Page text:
Stephen king — the hotel at the end of the road

“Faster!” Tommy Riviere said. “Faster!”
“I'm hitting 85 now,” Kelso Black said.
“The cops are right behind us," Riviera said. “Put it up to 90.” He leaned out the window. Behind the fleeing car was a police car, with siren wailing and red light flashing.
“I'm hitting the side road ahead,” Black grunted. He turned the wheel and the car turned into the winding road-spraying gravel.
The uniformed policeman scratched his head. “Where did they go?”
His partner frowned. “I don't know. They just — disappeared.”
“Look,” Black said. “Lights ahead.”
“It's a hotel,” Riviera said wonderingly. “Out on this wagon track, a hotel! If that don't beat all! The police’s never look for us there.”
Black, unheeding of the car's tires, stamped on the brake. Riviera reached into the back seat and got a black bag. They walked in.
The hotel looked just like a scene out of the early 1900s.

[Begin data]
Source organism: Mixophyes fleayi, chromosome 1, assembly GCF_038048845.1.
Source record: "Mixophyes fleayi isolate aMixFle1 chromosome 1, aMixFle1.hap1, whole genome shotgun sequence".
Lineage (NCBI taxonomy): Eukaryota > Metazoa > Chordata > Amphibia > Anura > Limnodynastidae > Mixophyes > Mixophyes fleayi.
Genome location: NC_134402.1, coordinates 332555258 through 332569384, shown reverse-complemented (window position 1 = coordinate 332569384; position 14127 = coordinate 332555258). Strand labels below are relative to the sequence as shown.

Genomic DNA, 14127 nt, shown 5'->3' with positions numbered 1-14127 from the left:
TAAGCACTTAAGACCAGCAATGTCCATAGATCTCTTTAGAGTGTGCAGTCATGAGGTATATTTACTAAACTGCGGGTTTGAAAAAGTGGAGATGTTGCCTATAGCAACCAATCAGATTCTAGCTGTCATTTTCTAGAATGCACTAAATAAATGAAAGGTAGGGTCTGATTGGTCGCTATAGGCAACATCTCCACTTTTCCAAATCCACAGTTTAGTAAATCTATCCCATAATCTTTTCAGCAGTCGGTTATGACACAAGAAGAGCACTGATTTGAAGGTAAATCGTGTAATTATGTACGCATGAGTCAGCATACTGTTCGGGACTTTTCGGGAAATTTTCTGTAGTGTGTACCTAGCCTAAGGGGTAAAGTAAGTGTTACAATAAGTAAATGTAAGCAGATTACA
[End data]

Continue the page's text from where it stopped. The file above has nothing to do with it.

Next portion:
Riviera rang the bell impatiently. An old man shuffled out. “We want a room,” Black said.
The man stared at them silently.
“A room,” Black repeated.
The man turned around to go back into his office.
“Look, old man,” Tommy Riviera said. “I don't take that from anybody.” He pulled out his thirty-eight. “Now you give us a room.”
The man looked ready to keep going, but at last he said: “Room five. End of the hall.”
He gave them no register to sign, so they went up. The room was barren except for an iron double bed, a cracked mirror, and soiled wallpaper.
“Aah, what a crummy joint,” Black said in disgust. “I'll bet there's enough cockroaches here to fill a five-gallon can.”
The next morning when Riviera woke up, he couldn't get out of bed. He couldn't move a muscle. He was paralyzed. Just then the old man came into view. He had a needle which he put into Black's arms.
“So you're awake,” he said. “My, my, you two are the first additions to my museum in twenty-five years. But you'll be well preserved. And you won't die.
“You'll go with the rest of my collection of living museum. Nice specimens.”
Tommy Riviera couldn't even express his horror.